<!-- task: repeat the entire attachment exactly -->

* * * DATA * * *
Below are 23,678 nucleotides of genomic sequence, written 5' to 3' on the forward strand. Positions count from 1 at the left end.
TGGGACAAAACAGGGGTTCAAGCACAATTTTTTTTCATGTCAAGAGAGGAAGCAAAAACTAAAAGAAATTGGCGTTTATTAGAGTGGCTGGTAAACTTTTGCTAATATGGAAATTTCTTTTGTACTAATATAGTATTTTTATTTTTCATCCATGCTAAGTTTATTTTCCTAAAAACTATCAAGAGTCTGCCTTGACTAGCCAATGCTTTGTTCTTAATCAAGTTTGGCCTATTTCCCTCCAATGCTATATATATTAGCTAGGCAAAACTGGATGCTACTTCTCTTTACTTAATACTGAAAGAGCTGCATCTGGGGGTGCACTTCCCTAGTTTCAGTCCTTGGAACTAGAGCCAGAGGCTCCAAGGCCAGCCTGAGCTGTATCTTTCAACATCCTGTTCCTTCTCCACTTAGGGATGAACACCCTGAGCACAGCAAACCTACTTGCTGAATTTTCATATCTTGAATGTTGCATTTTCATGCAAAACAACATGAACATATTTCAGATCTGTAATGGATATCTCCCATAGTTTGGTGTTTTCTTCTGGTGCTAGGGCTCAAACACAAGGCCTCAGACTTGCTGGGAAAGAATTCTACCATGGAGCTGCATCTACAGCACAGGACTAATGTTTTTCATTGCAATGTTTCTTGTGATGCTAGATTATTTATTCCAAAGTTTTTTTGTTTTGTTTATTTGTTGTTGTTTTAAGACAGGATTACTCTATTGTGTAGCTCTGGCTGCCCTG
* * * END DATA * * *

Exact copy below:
Below are 23,678 nucleotides of genomic sequence, written 5' to 3' on the forward strand. Positions count from 1 at the left end.
TGGGACAAAACAGGGGTTCAAGCACAATTTTTTTTCATGTCAAGAGAGGAAGCAAAAACTAAAAGAAATTGGCGTTTATTAGAGTGGCTGGTAAACTTTTGCTAATATGGAAATTTCTTTTGTACTAATATAGTATTTTTATTTTTCATCCATGCTAAGTTTATTTTCCTAAAAACTATCAAGAGTCTGCCTTGACTAGCCAATGCTTTGTTCTTAATCAAGTTTGGCCTATTTCCCTCCAATGCTATATATATTAGCTAGGCAAAACTGGATGCTACTTCTCTTTACTTAATACTGAAAGAGCTGCATCTGGGGGTGCACTTCCCTAGTTTCAGTCCTTGGAACTAGAGCCAGAGGCTCCAAGGCCAGCCTGAGCTGTATCTTTCAACATCCTGTTCCTTCTCCACTTAGGGATGAACACCCTGAGCACAGCAAACCTACTTGCTGAATTTTCATATCTTGAATGTTGCATTTTCATGCAAAACAACATGAACATATTTCAGATCTGTAATGGATATCTCCCATAGTTTGGTGTTTTCTTCTGGTGCTAGGGCTCAAACACAAGGCCTCAGACTTGCTGGGAAAGAATTCTACCATGGAGCTGCATCTACAGCACAGGACTAATGTTTTTCATTGCAATGTTTCTTGTGATGCTAGATTATTTATTCCAAAGTTTTTTTGTTTTGTTTATTTGTTGTTGTTTTAAGACAGGATTACTCTATTGTGTAGCTCTGGCTGCCCTG